We all look forward to the cold climate. The breezy pleasant evenings and chilly nights are welcomed with fashionable scarves, Starbucks’ signature hot chocolate, and complete change in skin care and diet. Yes, a huge makeover is needed because the native oily texture now cracks up with the drop in temperature. One simply cannot post selfies on Instagram and Facebook without the illusion of glowing healthy skin. Is there a simple trick to retain the moisture and provide rosy cheeks and luscious lips?
Skin Care – Factors that Matter
Winter or summer, dehydration can cause exhaustion, muscle fatigue, cramps and loss of coordination. When dehydrated, we can also become more susceptible to winter colds and flu. Our body is better able to break down fat for energy and appetite is better controlled when we have sufficient water. Also, sufficient hydration is key to avoiding fluid retention. We should remember that caffeine and alcohol are diuretics so when having either, it is necessary to have extra water to balance the dehydrating effect. Decaffeinated coffee and green tea does wonders as well.
A good lotion is compulsory for this weather. The best time to apply lotion is right after a shower, when the skin is still moist. It is important to take warm, but not hot showers. Hot water makes the skin feel more dry and itchy, and hair dull. Recently, humidifiers are being used in homes to maintain healthy moisture levels. If you are an early bird who likes to soak some Vitamin D, apply lip salve liberally (to avoid chapped lips) before stepping out. Protect your neck by using a scarf.
Diet and Oil intake
Comfort foods are a necessity during winter. Here are few recipes that can help you survive the guilty pleasure and not put on weight. One can have creamy pasta sauce with a healthy twist by adding steamed cauliflower with some sautéed onion and garlic, a little olive oil, and some parmesan and a splash of milk. A variety of different coloured root veggies can be used for home made crisps, with a little olive oil, sea salt and paprika. Zucchini noodles are a great alternative to regular pasta. Instead of dessert with pastry high in fats, a healthy fruit crumble can be made with seasonal fruits like apples and pears, and topped with a mixture of nuts. Hot chocolate could be enjoyed without the guilt, with raw cocoa powder, almond milk and honey. Thus, there are ways to munch without holding a grudge.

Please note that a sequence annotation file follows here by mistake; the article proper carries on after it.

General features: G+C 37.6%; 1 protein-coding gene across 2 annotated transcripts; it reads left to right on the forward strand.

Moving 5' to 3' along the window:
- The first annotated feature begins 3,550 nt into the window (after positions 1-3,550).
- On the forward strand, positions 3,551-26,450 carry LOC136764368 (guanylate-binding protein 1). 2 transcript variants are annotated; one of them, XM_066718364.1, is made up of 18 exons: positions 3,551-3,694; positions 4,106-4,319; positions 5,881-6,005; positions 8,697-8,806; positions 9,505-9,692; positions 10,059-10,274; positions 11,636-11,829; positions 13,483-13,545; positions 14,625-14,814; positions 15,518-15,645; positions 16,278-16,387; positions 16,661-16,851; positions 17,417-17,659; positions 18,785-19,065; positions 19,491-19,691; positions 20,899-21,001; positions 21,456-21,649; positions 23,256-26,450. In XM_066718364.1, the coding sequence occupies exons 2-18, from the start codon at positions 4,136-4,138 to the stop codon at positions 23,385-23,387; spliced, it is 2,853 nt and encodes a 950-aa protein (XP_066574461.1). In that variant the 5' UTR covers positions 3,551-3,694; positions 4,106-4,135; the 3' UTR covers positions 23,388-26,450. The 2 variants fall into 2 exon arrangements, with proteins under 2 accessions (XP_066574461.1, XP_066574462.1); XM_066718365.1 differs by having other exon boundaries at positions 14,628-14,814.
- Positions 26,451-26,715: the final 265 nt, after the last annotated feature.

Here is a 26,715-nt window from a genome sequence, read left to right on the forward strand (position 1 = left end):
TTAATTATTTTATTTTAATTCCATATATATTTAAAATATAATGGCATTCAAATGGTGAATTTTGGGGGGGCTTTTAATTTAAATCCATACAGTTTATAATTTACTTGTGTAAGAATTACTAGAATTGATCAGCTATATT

With those tips in place, some of us are more prone to dry skin while others do get by with minimal care. Some cannot seem to do without SPF in winter as well. Would you believe that our genes play a role in this too? Studies have shown that these genes are responsible for the following factors –
|Melanocortin receptor genes||Sunburns, Tan|
|Superoxide dismutase||Antiox capacity|
|Matrix metalloproteinase family||Collagen function|
|TYR (tyrosine) family||Vitiligo, Psoriasis|
Multiple companies have come in with products that provide a genetic solution for skin care. ‘Good genes, serum and mask, anti-aging creams, Vitamin E cream, – there is something for everyone. But this level of information is overwhelming for the lay man/woman. With so much available – how must one make a choice, let alone the right one? The answer is ‘awareness’ – that is the key to all these issues.
One must be aware of their skin type and products that could help maintain it. Genetic tests can be taken to know more about your skin, rather than just buying expensive ointments and creams. Counselors can be approached for a natural remedy, for an improved diet, for exercise and even for food supplements that enhance facial radiance and glow. Let this winter inspire you to be more aware, to be more proactive and implore you to be more cautious with your skin and the information you receive.
Your Skin Quotient
About the Author
Dr. Pallavi Jain is part of the Scientific Team at Mapmygenome. She has a Bachelors Degree in Biochemistry with Genetics and a PhD in Molecular Medicine (UK). She recently completed an intensive course in IVF from Origio, Mumbai. She enjoys swimming and reading.